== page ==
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| 8 SIMULATED SHIPPING OF CHRYSALIDOCARPUS LUTESCENS (ARECA PALM)
C. A. Conover and R. T. Poolel
University of Florida, IFAS
Agricultural Research Center Apopka
ARC-A Research Report RH-84-1
Research has been conducted during the past 2 years to determine the
most desirable shipping temperatures for a wide variety of foliage plants
(1, 3). Major problems observed have been leafdrop and/or loss of foliar
color (decrease in darkness of green foliage). Previous research on Areca
palm (2, 3) has shown that decreases in quality were not associated with
chlorophyll level, since some plants with lowest quality grade had highest
chlorophyll levels. Lowered quality ratings of Areca were observed on
plants held under simulated shipping beyond 3 weeks and/or at 500F. Areca
of good quality were obtained from simulated shipments at 550, 600 or 65F
when shipped for 1, 2 or 3 weeks.
The research described was designed to determine whether production
fertilizer levels would influence Areca palm quality during and after
shipment at 550, 60 or 650F for 2 or 4 week durations.
Three 8 inch tall Areca palm seedlings in a 4 inch pot were repotted
in 8 inch pots in a 3 sedge peat:l mason sand potting medium amended with
7 Ibs dolomite and 1.5 Ibs Micromax/yd3 on January 26, 1982. Plants were
grown under 63% shade in a shadehouse where temperature ranged between 450F
minimum and 1000F maximum, irrigated twice weekly, and sprayed as necessary
to control pests. The experiment was designed as a 3x3x2 factorial in
randomized block design with 5 replications and 3 plants in an 8 inch pot
as the experimental unit. Fertilizer treatments were 1500, 3000 and 4500
lb N/A/yr from 19-6-12 Osmocote which was equal to 7, 14 or 21 gm/pot/3
months. Fertilizer was applied initially and again after 3 months.
After 6 months plants were graded for quality and no differences were
observed for fertilizer levels, with grades of 4.1, 4.2 and 4.1 respectively
for the 1500, 3000 and 4500 lb N/A/yr rates. Plants were placed under
simulated shipping conditions on July 23, 1982, when they were placed in
dark coolers at 550, 600 or 650F and held under these conditions for 14 or
28 days. Upon removal from simulated shipping,plants were placed under an
interior environment where they received 125 ft-c from Cool White fluores-
cent lamps for 12 hours daily. Temperature in the interior environment was
maintained at 78 1lF and relative humidity was 60% 10%. Plants were
watered as necessary, but were not fertilized during the time they were
maintained under the interior environment. Sixty days after removal from
simulated shipping (Oct. 19th), plant height, plant grade (1 = poor, 3 =
fair, but salable and 5 = excellent) and color grade of foliage (1 = yellow,
3 = medium green and 5 = dark green) was determined.
Professor and Center Director and Professor, Plant Physiology, ARC-Apopka,
None of the factors tested affected plant height, plant grade or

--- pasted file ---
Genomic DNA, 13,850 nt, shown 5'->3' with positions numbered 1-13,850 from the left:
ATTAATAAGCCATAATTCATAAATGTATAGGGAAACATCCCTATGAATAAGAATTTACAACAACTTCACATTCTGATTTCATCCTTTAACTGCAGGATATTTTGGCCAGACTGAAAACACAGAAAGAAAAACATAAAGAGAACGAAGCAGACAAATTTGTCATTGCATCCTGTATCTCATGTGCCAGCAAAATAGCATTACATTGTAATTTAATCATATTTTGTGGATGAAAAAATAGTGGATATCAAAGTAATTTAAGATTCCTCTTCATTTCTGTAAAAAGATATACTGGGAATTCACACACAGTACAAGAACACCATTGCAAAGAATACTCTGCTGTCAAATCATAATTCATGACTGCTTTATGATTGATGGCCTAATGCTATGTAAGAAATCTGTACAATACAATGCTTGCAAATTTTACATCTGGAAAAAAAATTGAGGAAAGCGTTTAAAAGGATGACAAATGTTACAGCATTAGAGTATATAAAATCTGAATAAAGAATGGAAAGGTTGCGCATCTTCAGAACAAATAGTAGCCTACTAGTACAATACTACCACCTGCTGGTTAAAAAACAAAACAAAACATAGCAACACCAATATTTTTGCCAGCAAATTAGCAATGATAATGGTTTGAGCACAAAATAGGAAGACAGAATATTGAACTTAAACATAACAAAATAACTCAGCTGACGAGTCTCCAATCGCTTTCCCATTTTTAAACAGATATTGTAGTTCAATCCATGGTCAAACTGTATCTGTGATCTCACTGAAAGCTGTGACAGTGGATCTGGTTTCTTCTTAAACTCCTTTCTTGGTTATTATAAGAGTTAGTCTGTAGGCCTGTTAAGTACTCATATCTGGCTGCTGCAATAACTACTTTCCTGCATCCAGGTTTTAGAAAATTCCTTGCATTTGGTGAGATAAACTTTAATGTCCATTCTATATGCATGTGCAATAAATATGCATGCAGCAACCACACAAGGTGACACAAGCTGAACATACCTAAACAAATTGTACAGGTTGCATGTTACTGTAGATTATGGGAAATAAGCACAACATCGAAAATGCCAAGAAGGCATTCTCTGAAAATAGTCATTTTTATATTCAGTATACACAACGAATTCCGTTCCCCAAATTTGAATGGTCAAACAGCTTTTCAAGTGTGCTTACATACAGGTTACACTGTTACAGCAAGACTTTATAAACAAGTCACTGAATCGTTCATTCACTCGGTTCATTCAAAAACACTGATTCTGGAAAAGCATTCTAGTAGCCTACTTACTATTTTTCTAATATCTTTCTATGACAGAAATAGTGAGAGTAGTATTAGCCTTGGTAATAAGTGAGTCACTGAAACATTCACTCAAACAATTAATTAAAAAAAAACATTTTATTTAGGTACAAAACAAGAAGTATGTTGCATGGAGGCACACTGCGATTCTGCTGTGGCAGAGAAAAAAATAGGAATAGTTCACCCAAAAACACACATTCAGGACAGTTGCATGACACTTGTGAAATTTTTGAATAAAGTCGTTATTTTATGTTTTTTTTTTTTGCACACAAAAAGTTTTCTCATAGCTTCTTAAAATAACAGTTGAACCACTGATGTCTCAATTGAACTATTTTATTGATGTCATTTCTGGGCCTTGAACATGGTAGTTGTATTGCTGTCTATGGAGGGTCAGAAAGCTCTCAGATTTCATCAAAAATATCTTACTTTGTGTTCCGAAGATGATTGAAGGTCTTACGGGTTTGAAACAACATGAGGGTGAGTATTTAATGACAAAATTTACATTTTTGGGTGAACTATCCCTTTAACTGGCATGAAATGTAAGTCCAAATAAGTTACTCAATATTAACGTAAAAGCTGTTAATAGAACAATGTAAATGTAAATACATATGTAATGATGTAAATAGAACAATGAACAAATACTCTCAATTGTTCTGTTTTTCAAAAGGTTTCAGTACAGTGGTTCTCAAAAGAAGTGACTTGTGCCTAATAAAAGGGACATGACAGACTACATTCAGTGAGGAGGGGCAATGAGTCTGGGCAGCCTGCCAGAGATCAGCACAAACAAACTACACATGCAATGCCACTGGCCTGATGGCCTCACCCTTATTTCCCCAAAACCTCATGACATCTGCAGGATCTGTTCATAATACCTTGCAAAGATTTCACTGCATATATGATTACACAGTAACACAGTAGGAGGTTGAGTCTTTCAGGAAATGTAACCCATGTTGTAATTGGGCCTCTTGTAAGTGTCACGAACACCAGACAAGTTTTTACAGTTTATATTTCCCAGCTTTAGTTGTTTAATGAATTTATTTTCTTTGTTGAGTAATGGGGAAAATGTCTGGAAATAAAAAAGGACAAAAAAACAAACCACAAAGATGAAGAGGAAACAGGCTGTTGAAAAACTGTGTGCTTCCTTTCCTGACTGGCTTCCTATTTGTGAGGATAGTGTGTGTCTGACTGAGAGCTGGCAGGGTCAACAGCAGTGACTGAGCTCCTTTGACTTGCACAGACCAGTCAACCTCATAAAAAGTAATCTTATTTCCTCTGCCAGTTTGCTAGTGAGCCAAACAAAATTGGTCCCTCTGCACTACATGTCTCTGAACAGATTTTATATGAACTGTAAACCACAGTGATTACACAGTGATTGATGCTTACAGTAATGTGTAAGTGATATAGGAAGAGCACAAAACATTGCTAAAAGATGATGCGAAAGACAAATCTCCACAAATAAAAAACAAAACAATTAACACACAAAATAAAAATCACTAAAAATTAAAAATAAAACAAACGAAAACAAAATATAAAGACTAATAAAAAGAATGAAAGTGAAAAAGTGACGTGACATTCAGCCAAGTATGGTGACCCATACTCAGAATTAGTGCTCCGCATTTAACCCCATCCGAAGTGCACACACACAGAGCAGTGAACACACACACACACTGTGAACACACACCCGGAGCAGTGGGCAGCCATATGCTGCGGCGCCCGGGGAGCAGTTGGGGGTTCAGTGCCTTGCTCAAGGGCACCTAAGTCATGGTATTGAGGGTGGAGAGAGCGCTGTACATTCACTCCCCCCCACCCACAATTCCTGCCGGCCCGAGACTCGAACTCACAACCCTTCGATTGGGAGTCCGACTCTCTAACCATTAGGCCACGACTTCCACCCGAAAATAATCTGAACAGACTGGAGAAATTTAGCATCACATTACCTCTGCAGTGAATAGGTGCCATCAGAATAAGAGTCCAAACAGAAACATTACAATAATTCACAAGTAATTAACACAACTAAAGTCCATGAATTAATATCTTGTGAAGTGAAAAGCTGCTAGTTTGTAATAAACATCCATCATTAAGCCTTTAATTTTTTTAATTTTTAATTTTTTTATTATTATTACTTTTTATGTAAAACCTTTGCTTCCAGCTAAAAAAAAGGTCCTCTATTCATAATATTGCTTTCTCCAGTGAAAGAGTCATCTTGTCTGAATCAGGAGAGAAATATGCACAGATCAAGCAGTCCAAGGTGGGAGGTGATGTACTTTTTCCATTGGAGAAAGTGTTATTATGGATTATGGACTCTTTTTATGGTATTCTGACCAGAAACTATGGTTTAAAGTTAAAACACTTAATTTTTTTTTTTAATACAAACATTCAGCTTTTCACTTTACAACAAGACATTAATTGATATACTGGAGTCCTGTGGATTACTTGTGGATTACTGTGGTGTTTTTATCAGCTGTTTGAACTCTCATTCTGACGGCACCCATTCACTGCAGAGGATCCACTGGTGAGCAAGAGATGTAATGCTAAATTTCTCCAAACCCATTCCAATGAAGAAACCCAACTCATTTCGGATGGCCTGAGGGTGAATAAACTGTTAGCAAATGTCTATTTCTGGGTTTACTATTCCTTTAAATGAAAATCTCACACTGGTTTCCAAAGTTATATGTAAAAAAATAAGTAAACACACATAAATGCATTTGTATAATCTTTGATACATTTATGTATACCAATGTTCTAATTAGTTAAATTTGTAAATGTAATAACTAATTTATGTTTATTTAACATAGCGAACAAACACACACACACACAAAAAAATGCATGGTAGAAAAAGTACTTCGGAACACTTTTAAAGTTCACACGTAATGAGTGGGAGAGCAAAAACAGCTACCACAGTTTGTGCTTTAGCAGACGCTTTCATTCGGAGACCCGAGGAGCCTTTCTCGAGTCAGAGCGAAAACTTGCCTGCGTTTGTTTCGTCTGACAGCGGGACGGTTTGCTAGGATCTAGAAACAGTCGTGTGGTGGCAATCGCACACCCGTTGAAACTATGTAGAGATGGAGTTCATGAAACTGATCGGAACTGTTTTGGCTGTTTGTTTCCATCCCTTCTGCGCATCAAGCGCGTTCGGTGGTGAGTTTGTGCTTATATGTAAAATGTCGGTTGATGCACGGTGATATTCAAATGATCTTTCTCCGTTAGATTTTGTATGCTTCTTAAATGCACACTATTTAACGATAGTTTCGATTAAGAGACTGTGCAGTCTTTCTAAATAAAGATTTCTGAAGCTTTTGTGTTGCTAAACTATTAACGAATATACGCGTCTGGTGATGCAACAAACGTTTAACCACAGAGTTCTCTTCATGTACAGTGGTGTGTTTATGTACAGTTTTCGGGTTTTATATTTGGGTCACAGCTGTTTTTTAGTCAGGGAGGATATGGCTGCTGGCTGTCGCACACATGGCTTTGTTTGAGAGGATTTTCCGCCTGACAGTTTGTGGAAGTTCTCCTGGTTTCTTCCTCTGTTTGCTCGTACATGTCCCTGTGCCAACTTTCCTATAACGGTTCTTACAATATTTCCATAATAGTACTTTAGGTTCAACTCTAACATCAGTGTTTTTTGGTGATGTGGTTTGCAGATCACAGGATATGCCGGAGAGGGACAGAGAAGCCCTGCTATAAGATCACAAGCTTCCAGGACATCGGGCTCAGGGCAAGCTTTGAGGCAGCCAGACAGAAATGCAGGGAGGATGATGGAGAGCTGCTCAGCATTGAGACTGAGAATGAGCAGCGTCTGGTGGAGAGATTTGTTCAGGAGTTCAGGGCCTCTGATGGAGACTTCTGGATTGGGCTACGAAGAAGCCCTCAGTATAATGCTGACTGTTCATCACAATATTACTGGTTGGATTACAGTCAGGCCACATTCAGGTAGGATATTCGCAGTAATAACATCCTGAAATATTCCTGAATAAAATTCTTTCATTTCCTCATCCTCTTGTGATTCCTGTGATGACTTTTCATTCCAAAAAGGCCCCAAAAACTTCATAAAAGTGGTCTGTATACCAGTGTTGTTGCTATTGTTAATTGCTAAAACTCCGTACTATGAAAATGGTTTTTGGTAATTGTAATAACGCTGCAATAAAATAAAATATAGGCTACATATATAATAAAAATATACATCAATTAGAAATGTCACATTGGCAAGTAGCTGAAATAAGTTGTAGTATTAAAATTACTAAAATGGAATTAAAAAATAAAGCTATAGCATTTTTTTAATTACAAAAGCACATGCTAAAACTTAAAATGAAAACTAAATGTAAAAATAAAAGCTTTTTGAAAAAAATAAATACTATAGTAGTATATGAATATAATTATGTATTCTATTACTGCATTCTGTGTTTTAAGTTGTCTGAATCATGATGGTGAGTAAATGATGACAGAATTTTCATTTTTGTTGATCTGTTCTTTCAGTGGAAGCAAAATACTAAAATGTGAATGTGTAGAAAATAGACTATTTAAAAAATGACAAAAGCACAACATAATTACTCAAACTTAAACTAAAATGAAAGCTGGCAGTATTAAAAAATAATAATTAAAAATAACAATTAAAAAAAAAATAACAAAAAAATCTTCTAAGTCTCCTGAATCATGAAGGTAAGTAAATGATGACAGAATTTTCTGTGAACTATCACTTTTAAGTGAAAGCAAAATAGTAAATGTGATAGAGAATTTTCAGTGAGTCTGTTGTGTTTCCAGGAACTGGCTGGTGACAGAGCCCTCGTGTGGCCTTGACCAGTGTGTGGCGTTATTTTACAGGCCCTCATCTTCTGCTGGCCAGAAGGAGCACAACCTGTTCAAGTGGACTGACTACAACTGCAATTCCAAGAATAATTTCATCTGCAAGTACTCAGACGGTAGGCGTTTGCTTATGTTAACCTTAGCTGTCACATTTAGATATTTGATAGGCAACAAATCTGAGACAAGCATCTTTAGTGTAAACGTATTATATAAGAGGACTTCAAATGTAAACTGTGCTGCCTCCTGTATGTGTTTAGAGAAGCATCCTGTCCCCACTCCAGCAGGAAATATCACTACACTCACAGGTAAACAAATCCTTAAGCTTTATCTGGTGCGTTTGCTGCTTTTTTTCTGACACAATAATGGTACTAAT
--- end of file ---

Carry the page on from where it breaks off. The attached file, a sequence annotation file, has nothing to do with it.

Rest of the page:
color during the simulated shipping and interior holding period (Table 1).
These data indicate that increasing fertilizer level above 1500 lb N/A/yr
has no beneficial effect on plant growth, tolerance to simulated shipping
or during the interior transition period. However, neither were
fertilizer levels of 300D0or 4500 lb N/A/yr injurious to Areca. All
temperatures were satisfactory, which is in agreement with previous
research which indicated that 550, 600 and 650F were satisfactory, and
plants tolerated these temperatures for up to 28 days. Overall there was
a decrease in plant grade of about 1 unit when plants were graded after
simulated shipment of 14 or 28 days and 60 days under an interior environ-
ment as compared to the grade at the end of the production period. A
decrease of this magnitude is common on Areca, and it was hoped that inter-
actions of fertilizer, and simulated shipping temperature or duration might
be observed, but none were present.
Based on this and previous research, suggested shipping conditions for
Areca are 600F, with a range between 550 and 650F acceptable. Shipping
durations of up to 28 days appear to be acceptable, but some loss of plant
quality will occur. If good to excellent quality plants are shipped, they
will be satisfactory after shipping, while plants of marginal quality at
time of shipping will be unacceptable after 14 to 28 days of shipping.
1. Conover, C. A. and R. T. Poole. 1983. How environment affects long-
term shipping of tropical foliage plants. Southern Florist and
Nurseryman 96(26):23, 26-27.
2. Conover, C. A. and R. T. Poole. 1983. Handling and overseas transpor-
tation of acclimatized foliage plants in reefers. Univ. of Fla. Agric.
Res. Ctr. Apopka Research Report RH-1983-1.
3. Poole, R. T. and C. A. Conover. 1983. Influence of simulated shipping
environments on foliage plant quality. HortScience 18:191-193.
Table 1. Influence of fertilizer levels and simulated shipping
temperature and duration on postshipment quality of Chrysalidocarpus
lutescens sixty days after removal from simulated shipping.
Treatment Height Grade Grade
1500 131.7 3.1 3.4
3000 131.5 3.0 3.5
4500 134.2 3.0 3.3
55 131.2 2.9 3.4
60 134.5 3.1 3.3
65 131.7 3.0 3.5
14 131.7 3.2 3.5
28 133.2 2.9 3.3